Aubrey and Dave Gobel co-founded the Methuselah Foundation to accelerate the defeat of the aging process. Toward this goal Aubrey proposes Strategies for Engineered Negligible Senescence (SENS) to reverse the aging process and repair our bodies to save us from the ravages of aging.
If you are new to SENS and or just haven't heard a recent talk by Aubrey on this topic then watch his lecture.
Suppose you find a lamp that contains a genie. Suppose the genie grants you 3 wishes to make parts of your body young again. You have to use the wishes by age 55 (before most old age diseases become apparent) or immediately if you are already over 50. The wishes are for only parts of the body. Each could make an organ (and the skin is an organ) or subsystem (e.g. immune cells or spine) young again. You couldn't wish your entire chest or entire leg be young again. But you could wish your heart or your muscles to return to youthfulness. Also, you could wish any other single organ (or pairs in the case of eyes, kidneys, or other organs that come in pairs or all the parathyroids that come in quadruplets) to be young again.
Okay, with these restrictions in mind what would you wish to make young again in your body?
A woman friend of mine would waste no time in wishing her skin young again. No sags, discolorations, wrinkles. But she'd be at least partially disappointed since the bones in her face and the rest of her body also age and shift around. Also, one would really need to rejuvenate fat cells as well in order to rejuvenate the face. Would you go for appearances? You could opt for younger skin, fat cells, and bones. This would yield benefits other than with appearances.
Some people will have an easy decision to make if they already have heart problems or perhaps failing kidneys or liver damaged by hepatitis C or alcohol. Imminent threats make prioritizing a much simpler task.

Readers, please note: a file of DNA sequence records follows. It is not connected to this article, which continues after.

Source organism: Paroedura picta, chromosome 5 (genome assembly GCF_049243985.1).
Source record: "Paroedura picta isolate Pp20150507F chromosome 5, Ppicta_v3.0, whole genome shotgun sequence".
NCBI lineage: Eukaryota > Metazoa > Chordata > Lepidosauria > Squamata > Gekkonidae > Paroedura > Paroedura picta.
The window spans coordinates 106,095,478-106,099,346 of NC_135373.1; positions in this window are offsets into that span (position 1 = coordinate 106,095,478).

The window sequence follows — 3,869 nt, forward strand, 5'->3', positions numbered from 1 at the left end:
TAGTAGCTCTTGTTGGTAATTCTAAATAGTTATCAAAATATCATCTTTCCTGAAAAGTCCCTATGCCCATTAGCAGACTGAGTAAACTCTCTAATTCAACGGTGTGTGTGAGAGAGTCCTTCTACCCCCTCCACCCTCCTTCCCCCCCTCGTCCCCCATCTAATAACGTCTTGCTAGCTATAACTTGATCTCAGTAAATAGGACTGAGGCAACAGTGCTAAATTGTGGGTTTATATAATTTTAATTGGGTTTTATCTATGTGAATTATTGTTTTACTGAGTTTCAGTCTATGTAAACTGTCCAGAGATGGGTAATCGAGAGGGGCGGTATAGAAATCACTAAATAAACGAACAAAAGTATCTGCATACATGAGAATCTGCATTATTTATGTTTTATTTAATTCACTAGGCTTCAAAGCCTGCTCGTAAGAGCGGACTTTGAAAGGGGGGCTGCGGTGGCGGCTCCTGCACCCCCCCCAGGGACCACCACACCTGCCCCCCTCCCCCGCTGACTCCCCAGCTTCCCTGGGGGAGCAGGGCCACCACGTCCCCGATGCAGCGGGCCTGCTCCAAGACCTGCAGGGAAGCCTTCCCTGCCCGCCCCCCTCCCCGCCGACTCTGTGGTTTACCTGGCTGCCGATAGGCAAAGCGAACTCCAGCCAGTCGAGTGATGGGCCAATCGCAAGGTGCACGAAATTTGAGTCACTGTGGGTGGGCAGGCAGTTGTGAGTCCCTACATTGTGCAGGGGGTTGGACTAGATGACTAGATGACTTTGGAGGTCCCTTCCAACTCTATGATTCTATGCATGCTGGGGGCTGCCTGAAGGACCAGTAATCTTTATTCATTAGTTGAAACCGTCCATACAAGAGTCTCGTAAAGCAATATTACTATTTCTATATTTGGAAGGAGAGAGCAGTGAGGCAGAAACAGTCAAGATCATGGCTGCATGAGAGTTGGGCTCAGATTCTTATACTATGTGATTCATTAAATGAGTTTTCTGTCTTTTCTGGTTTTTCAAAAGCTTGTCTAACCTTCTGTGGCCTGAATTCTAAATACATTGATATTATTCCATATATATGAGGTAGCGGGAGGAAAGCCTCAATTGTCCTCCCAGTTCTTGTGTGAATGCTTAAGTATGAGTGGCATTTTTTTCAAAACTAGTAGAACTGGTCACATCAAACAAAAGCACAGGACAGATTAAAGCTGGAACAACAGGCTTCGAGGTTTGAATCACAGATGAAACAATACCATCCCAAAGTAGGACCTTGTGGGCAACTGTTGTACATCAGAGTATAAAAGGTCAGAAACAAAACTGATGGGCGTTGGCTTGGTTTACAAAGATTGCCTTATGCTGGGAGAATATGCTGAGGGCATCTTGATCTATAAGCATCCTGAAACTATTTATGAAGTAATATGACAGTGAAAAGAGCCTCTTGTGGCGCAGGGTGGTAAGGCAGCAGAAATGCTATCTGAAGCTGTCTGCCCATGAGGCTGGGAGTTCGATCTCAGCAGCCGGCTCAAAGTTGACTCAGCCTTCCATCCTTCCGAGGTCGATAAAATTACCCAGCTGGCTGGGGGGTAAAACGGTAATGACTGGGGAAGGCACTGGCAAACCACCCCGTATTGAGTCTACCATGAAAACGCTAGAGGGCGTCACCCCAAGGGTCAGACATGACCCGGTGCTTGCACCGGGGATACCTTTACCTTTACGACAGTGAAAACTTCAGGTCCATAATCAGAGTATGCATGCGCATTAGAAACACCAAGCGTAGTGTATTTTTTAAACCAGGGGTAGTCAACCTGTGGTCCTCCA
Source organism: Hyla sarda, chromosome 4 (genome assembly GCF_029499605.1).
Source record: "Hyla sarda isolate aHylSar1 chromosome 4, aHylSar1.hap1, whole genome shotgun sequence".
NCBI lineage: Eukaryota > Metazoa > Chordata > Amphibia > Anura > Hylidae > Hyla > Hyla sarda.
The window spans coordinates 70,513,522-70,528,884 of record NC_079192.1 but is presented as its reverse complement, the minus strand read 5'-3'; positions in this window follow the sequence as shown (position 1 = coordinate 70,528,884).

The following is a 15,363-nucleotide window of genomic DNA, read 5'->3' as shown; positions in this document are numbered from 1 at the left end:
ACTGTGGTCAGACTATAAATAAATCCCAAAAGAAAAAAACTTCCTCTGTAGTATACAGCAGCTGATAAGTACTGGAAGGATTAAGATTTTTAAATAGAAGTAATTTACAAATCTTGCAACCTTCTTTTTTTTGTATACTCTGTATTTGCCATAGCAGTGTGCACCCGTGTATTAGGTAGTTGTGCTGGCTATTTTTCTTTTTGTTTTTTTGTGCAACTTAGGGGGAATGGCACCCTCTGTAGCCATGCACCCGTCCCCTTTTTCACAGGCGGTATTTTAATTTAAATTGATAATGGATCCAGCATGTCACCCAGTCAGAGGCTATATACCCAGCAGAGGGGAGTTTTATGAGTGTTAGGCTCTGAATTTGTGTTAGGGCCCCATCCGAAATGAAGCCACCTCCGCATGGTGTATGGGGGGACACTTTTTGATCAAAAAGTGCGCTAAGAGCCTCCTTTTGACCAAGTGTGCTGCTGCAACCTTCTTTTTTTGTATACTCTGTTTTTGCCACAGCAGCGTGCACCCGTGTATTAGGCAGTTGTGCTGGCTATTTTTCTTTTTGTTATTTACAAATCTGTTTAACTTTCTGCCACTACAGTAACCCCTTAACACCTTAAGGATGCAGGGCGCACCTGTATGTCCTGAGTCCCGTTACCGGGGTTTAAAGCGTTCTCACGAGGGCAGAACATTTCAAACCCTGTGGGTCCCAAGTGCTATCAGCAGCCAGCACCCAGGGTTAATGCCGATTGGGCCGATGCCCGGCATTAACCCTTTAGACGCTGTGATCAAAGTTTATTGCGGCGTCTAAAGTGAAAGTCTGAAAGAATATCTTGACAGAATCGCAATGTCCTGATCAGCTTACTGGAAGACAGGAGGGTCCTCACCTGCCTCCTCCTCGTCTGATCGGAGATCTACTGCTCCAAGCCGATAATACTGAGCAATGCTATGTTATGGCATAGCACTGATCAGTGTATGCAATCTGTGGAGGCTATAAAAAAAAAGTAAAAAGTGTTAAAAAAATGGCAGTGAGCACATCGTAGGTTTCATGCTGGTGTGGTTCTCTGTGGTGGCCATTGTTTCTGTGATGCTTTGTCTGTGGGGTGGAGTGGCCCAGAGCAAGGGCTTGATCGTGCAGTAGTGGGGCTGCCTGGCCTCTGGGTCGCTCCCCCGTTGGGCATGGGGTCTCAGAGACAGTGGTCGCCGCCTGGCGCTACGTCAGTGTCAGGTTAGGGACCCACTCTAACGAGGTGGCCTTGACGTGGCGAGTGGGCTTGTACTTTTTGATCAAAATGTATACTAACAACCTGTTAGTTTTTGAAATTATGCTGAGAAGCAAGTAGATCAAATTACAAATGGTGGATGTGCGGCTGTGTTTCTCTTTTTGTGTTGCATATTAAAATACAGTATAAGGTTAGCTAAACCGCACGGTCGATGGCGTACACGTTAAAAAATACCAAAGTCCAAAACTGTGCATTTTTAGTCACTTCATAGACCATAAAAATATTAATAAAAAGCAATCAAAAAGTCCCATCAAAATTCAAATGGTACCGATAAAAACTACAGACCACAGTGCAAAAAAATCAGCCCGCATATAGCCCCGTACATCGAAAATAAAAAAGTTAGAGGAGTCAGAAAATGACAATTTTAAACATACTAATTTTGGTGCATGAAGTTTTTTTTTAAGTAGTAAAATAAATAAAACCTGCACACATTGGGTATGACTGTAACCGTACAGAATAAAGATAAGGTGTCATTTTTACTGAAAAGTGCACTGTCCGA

Before reading further have you made up your mind? Next I'll say what I would choose for my top rejuvenation wishes.
The first thing I'd go for is a totally rejuvenated vascular system. This would greatly reduce the risk of heart attack or stroke among other cardiovascular diseases. But it would also help the brain substantially by cutting back on brain microbleeds, probably reducing inflammation that leads to Alzheimer's disease, and reducing risk of dementia. My problem would be in deciding when to opt for the therapy. At 50? Or at 55? If I wait longer will I suffer from some otherwise avoidable brain damage? Or will I benefit more by protecting my body into a more distant future?
After the rejuvenated vascular system I would opt for a rejuvenated immune system. Why? Of course some old folks die from influenza and other diseases because their immune systems are too weak. But that is not my biggest reason. One of the most interesting research reports of the last year reported aging immune systems become less able to kill early stage cancer cells. If I could know exactly which organ I might get cancer I would opt to rejuvenate that organ. But since I can't know which organ poses the biggest threat the next best way to cut my cancer risk (short of total body rejuvenation) is to make my immune system young again and far more able to kill aberrant cells before they develop into a full cancer.
Notice how I'm not going for internal organ rejuvenation. That's because I do not know which internal organ of mine puts me at greatest risk. Now, maybe 5 or 10 years from now blood tests and biopsies of internal organs will provide us much longer warnings of which organ looks likely to fail first. In the future then I'd want to have up-to-date lab tests before using my wishes. Heck, given such wishes I would want to go for a full physical even with today's testing capabilities. But absent a firm idea on which organ will fail first my preferences lean toward the circulatory system and immune system.
My third choice is hardest. I could just guess on some internal organ like the heart or maybe the liver or prostate and say "give me a new one". Maybe it would make sense to look at a list of causes of death and choose the organ that rates highest in combined causes. For example, liver failure and liver cancer both kill.
But I'm strongly biased toward rejuvenating my brain. First off, doing so will boost my productivity. Second, I'll avoid the risk of assorted causes of dementia, especially when combined with vascular rejuvenation. Plus, the brain does a lot of chemical endocrine signaling to the rest of the body (e.g. from the hypothalamus). That signaling will be done better by a younger brain.
So what's your list? Got good reasons for rejuvenating one part of your body or another?
Dave Gobel tells me Aubrey de Grey (he of Strategies for Engineered Negligible Senescence fame on how to make our bodies youthful again) will be on the Colbert Report tonight. For those with access to the Comedy Central channel check it out. Steve Colbert should find some new humorous angles on living young for many centuries.